Making Major Chord Grips Into Minors

Learn how to work out the four types of triad chords on the guitar fretboard.

View the full lesson at Making Major Chord Grips Into Minors | JustinGuitar

In the example using the A chord why is string 1 not played for A maj, A min and A aug (fingered on the first fret)?

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I guess it’s for pedagogical reasons given that the major/minor triad shapes are covered in sets of 3 strings in the course (1/2/3, 2/3/4, 3/4/5, 4/5/6).

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Hi @mike_upa and welcome to the JustinGuitar Community.
With A Aug and A dim you must have an E# and an Eb respectively.
You would definitely not want an E natural note in those two chords.
Therefore the open E strings are not played.
For consistency they are also muted for the A major and A minor even though those chords do contain the note E (which can be found in the shapes shown anyway regardless of the open strings).
Does that help?
Cheers :grinning:
Richard_close2u JustinGuitar Official Guide and Moderator

Yes, sounds reasonable, thank you!

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Working through this module.
An A major, so the triad is E-A-C#
Does that mean that is is a 2nd inverted Triad?

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Exactly, as the 5th is the lowest note in this triad.

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Great, thank you for confirming. Think things are finally starting to sink in:)


In the A augmented triad, if the A and F were doubled, would that be a “full” A augmented chord?

Important correction … the note you call F should be called E# in this context.

I’m not sure what you mean by full.

I was picturing an E shape barre chord at the 5th fret playing an A chord. If I added the E# at the 8th fret on the 5th string, would that be Aaug? By full I mean all strings are played.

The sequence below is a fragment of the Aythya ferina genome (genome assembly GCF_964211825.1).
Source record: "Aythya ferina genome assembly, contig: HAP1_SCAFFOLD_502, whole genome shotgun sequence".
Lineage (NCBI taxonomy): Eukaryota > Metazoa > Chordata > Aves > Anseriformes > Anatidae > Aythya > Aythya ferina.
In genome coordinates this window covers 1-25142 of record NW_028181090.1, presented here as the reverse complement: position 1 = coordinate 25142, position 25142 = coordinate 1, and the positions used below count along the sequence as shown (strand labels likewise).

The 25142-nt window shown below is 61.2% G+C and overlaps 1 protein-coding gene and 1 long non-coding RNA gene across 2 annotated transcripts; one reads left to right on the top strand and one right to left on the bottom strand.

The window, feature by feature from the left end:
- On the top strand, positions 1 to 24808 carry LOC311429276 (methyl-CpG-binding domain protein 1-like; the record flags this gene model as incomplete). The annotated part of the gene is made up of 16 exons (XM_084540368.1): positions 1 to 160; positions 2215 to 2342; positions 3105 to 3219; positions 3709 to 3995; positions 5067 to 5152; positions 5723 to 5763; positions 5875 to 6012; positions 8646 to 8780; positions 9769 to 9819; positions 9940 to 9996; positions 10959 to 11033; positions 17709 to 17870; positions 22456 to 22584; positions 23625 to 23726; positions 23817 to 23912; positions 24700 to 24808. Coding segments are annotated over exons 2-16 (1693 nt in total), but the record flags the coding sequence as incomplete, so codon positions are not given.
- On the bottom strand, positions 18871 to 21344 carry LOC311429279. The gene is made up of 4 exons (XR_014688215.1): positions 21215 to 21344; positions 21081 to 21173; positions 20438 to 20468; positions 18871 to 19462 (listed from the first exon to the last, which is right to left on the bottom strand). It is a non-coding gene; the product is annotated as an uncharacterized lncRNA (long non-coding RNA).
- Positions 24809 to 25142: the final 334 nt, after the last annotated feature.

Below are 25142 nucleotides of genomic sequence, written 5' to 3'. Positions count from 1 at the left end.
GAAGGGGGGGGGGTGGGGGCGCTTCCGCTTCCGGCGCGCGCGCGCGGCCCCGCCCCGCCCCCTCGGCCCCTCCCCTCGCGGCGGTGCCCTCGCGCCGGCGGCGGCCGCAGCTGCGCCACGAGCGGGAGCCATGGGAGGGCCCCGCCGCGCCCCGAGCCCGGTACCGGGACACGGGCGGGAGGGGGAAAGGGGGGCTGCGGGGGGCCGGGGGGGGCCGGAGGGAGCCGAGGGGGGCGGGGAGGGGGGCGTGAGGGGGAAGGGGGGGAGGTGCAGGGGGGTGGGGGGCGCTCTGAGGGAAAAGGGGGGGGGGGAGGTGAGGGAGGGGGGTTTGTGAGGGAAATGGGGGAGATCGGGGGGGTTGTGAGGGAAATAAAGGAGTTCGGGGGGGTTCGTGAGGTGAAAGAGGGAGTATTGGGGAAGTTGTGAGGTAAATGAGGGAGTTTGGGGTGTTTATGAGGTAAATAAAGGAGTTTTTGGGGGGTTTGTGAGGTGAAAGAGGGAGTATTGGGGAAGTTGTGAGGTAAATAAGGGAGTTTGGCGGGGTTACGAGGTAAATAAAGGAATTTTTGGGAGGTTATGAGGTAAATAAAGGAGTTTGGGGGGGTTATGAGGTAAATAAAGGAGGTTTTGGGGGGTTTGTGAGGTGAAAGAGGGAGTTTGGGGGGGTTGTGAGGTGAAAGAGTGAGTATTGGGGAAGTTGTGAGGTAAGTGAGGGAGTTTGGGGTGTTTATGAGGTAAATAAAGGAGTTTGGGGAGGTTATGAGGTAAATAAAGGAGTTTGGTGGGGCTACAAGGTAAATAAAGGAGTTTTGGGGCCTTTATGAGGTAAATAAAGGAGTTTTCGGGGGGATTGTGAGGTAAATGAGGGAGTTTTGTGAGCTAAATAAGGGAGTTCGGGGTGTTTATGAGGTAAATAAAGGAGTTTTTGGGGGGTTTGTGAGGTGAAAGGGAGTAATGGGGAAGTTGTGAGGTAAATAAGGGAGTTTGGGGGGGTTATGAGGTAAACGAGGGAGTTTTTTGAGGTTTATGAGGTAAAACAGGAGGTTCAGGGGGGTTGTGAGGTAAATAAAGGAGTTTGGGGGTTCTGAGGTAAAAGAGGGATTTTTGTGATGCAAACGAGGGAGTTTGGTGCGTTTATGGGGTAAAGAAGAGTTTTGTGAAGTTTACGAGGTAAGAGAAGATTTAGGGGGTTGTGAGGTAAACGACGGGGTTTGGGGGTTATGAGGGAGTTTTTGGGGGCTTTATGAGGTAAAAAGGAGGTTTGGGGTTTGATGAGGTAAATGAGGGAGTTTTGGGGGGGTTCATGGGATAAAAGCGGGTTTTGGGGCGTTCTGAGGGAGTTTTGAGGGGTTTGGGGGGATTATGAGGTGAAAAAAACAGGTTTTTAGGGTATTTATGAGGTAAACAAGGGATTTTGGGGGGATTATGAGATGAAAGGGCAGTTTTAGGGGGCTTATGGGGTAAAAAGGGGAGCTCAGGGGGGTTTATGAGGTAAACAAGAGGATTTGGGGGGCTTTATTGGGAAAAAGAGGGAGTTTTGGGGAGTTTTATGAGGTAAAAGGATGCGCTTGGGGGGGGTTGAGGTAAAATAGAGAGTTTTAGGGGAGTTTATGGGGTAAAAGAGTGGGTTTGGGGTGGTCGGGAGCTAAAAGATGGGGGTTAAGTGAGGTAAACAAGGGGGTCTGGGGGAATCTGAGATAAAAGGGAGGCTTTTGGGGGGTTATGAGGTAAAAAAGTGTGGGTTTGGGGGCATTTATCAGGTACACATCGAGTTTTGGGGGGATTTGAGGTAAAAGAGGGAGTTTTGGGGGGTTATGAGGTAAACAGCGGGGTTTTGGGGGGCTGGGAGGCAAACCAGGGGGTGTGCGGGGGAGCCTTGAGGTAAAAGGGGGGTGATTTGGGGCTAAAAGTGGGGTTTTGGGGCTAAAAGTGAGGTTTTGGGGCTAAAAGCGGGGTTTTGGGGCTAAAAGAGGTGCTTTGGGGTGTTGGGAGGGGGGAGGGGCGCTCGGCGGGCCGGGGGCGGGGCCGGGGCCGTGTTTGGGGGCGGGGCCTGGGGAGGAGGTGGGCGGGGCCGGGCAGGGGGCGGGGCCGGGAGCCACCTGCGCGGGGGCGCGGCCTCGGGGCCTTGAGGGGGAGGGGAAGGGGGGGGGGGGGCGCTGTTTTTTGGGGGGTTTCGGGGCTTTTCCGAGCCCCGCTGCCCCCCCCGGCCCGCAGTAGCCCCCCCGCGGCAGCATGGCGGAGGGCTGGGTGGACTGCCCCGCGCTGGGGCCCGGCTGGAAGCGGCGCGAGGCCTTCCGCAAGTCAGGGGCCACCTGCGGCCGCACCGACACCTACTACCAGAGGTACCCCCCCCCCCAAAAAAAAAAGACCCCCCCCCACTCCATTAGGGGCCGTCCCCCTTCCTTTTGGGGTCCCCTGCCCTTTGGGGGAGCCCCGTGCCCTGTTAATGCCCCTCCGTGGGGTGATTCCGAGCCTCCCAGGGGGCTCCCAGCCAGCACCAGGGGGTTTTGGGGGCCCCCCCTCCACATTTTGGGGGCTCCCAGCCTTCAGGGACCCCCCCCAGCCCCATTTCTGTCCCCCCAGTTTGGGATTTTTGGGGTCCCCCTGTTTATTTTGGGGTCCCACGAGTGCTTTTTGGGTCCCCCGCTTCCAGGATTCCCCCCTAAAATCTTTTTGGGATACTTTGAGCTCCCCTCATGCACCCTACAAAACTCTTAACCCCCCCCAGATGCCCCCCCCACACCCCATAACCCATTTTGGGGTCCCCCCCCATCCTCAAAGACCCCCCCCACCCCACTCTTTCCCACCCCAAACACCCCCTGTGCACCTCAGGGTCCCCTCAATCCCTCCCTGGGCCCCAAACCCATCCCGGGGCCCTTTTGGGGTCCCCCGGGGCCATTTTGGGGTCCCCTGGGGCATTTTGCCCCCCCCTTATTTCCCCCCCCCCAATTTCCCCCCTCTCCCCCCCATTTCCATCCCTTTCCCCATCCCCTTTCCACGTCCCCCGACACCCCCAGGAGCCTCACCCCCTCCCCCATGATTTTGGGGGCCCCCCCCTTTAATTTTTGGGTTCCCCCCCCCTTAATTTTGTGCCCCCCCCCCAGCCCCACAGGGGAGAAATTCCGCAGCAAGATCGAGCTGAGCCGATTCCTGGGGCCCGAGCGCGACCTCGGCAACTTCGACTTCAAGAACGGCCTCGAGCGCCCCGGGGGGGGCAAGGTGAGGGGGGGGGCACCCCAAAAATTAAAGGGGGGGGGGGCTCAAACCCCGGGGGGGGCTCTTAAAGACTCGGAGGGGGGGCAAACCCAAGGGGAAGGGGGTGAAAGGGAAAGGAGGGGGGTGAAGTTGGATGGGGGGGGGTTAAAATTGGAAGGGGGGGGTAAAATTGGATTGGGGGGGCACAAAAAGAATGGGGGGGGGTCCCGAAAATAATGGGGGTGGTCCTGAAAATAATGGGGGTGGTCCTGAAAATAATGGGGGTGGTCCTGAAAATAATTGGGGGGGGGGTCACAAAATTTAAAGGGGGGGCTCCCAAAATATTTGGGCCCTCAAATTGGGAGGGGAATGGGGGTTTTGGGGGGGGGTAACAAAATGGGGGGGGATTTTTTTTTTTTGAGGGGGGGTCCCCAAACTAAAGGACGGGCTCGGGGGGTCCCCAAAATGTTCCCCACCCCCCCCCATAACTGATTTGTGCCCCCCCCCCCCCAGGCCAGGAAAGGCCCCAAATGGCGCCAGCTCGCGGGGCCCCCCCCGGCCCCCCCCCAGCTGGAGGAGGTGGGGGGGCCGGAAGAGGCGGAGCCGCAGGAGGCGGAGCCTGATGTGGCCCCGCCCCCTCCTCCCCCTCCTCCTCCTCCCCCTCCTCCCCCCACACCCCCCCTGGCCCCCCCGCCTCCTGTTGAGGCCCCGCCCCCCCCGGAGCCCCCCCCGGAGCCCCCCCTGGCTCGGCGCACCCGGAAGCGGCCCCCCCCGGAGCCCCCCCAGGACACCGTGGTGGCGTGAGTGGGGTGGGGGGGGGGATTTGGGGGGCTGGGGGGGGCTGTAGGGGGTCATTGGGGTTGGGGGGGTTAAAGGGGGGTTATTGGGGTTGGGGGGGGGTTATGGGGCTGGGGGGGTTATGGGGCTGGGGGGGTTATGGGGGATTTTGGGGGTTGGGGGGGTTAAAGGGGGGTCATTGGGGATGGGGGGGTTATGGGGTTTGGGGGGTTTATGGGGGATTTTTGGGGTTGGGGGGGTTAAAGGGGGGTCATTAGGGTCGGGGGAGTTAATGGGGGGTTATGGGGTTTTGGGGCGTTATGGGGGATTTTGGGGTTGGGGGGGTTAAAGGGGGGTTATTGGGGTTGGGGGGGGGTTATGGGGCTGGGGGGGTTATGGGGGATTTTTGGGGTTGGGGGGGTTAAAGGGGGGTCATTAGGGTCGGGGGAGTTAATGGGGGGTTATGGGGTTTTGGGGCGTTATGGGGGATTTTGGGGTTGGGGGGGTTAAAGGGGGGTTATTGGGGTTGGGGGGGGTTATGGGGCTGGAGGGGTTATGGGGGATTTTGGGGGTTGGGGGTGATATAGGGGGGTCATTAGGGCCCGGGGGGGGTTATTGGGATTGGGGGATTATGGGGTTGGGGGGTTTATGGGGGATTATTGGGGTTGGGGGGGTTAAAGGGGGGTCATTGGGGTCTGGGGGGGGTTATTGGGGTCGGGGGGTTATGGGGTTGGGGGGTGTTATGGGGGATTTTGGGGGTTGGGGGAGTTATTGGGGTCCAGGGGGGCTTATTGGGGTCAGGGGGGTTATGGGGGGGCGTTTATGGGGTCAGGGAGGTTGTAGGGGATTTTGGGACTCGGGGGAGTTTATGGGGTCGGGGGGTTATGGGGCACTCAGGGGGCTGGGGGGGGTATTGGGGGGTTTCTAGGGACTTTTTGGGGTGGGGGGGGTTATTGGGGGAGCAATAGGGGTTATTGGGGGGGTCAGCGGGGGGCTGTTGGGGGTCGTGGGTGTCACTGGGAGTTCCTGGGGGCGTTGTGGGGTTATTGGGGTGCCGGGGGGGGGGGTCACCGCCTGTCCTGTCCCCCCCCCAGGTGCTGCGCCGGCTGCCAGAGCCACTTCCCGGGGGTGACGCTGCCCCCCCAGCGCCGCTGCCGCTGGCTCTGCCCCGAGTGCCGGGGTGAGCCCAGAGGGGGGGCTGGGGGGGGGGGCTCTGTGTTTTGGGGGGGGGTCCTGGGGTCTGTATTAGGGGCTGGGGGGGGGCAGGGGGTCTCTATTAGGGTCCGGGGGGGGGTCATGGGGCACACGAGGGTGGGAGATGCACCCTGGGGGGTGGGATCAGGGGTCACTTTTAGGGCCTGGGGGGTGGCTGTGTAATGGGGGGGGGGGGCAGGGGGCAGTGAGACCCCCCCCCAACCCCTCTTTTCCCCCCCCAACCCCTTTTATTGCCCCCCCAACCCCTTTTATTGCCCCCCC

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@jonesdch You would still have the note E (the 5th) in that chord.

Hey Richard,

I’m on this lesson today. What’s the reason for "X"ing out the 1st string on all of the diagrams. I now understand why the 6th string E is "X"ed out as we want the base not to be an “A”

The base triad for A Major is A-C#-E
So for A-Maj and A-Min the open E string should be fine on the 1st string.
For A-Aug it seems to me you would just finger the E#(F) on the 1st string. I played it and it sounds viable.
For the A-Dim I could understand muting both open E strings. Ugly sounding chord though. Great chord to play when watching Halloween and there is a knock on the door and Michael Myers is standing there (cue A Augmented). :grin:

If you want to stretch your brain, check out all of the possibilities for A chord shapes.

I played this by muting the 5th with my pinky. It actually sounds better (fuller) than with the open Adim. Fyi. Playing around like this is how I learn.


The 1st string is the note E.
That note is 100% one of the notes within the A major chord.


The entire focus of this lesson is alterning the notes / altering the chords.
The next chord in the diagram, A Aug contains E#. If the open 1st string was played also there would be a clash between E# and E.
For the A minor chord, the note E is still present.
For the A dim chord we now have Eb as one of the chord tones. If E were present also it would present another clash of Eb and E in the same chord.
Those clashes would either not sound good and /or make the chord type ambiguous.

For consistency across all four chords it is much easier to dispense with the 1st string and concentrate only on the four that are shown.
I hope that helps.

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